Pituitary Apoplexy

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Step 1: View clinicals

A 57-year-old man presents with a retro-orbital headache for three days. The headache was sudden in onset, and has been persistent and severe, with no response to over-the-counter analgesics. Despite this, he refused to seek medical attention until earlier today, when his family members became highly concerned as he was acting confused, and claimed that 'he couldn't see clearly'. There is no history of severe or recurrent headaches in the past, or of any recent trauma. His medical history is only positive for mild hypercholesterolemia which is well controlled on diet alone. His surgical and family histories are unremarkable. A complete blood count, renal and liver profiles, and clotting screen are performed. The only significant finding is a serum sodium level of 117 mEq/l (normal: 135-145).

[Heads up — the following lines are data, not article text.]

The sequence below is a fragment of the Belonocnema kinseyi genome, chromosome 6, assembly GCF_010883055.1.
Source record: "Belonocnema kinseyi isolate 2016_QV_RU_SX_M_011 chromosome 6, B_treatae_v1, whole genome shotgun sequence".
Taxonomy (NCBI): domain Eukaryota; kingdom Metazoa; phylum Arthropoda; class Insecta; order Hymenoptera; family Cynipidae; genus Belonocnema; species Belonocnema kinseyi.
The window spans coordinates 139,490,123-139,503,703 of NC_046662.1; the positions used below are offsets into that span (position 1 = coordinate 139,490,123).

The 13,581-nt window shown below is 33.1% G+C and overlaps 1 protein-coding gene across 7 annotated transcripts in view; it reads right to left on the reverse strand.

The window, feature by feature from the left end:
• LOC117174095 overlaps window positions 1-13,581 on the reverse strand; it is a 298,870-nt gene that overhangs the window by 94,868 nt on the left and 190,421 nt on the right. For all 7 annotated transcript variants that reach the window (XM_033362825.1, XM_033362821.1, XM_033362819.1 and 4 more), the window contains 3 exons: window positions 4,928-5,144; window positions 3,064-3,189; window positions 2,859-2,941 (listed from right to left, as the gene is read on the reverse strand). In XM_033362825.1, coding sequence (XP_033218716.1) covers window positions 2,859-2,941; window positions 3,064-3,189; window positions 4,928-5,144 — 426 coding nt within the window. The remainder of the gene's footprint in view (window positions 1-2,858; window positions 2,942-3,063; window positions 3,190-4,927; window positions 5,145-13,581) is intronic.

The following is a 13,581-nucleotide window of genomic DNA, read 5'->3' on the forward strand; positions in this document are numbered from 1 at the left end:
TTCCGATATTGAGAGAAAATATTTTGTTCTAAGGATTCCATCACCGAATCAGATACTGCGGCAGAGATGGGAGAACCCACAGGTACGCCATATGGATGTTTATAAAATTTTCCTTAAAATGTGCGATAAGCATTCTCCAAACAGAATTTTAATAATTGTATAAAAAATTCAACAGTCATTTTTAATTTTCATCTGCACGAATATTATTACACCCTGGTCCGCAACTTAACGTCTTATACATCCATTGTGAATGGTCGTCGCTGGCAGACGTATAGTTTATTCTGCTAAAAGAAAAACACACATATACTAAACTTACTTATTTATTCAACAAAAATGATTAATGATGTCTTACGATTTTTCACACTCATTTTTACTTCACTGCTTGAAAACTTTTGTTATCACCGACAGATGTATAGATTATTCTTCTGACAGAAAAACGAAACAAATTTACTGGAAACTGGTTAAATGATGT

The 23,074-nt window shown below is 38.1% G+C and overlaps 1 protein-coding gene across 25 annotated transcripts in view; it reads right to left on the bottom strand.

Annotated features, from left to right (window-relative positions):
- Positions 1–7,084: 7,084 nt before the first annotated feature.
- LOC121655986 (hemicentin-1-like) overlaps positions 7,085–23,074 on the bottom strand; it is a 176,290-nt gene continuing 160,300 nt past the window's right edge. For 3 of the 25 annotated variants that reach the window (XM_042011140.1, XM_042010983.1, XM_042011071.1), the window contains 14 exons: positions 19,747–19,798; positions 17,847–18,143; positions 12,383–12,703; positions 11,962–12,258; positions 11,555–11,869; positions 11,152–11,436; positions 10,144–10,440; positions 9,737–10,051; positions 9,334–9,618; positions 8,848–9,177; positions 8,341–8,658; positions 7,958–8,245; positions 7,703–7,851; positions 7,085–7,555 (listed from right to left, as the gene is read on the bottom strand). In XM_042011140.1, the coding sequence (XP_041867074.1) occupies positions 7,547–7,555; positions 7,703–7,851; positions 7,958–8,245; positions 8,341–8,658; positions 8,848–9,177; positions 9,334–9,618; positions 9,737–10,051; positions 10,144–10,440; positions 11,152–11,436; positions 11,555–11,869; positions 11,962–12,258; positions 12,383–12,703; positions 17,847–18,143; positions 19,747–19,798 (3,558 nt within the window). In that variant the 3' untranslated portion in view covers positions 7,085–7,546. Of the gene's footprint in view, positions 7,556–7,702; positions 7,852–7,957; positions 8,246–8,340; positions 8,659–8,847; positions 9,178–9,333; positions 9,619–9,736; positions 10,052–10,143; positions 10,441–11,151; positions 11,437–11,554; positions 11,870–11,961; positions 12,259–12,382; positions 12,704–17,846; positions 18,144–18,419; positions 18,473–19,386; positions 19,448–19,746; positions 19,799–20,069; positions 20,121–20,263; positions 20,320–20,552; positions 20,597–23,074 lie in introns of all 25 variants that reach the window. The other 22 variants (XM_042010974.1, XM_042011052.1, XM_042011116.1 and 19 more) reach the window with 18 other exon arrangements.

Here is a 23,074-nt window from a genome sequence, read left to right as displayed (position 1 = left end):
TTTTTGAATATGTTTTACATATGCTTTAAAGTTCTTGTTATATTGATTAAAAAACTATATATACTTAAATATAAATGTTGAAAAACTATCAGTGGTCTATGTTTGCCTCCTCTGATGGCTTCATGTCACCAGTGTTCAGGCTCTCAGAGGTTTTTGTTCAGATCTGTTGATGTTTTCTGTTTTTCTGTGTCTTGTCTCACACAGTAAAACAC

Step 2: Order all relevant investigations

MRI Brain

The MRI scan reveals a mass lesion in the sella and suprasellar area, measuring ~2.9 x 2.5 x 2.0 cm, and compressing the optic chiasm. The lesion is slightly hyperintense on T1 weighted images, and shows areas of hypointensity on T2 weighted images. Following administration of gadolinium contrast, the pituitary gland shows peripheral rim enhancement. Thickening of the sphenoid sinus mucosa is also noted.

Diagnostic Lumbar Puncture

You realize that a lumbar puncture is probably not a good idea right now.

Pituitary Function Tests

TSH: 0.2 mIU/L (0.4-4) Free T4: 3.1 mcg/dL (4.5-11.2) IGF-1: 15 nmol/L (4-25) FSH: 6.5 mIU/mL (1.5-12.4) LH: 5.1 IU/L (1.8-8.6) Prolactin: 1.1 ng/mL (2-18) ACTH Stimulation Test: At 0 min: 3 mcg/dL (5-7) At 30 min: 94 mcg/dL (18-20)

EEG

The EEG appears normal.


Step 3: Select appropriate management

Glucocorticoids
Surgical Decompression
Phenobarbital
Mannitol


Score: ★★☆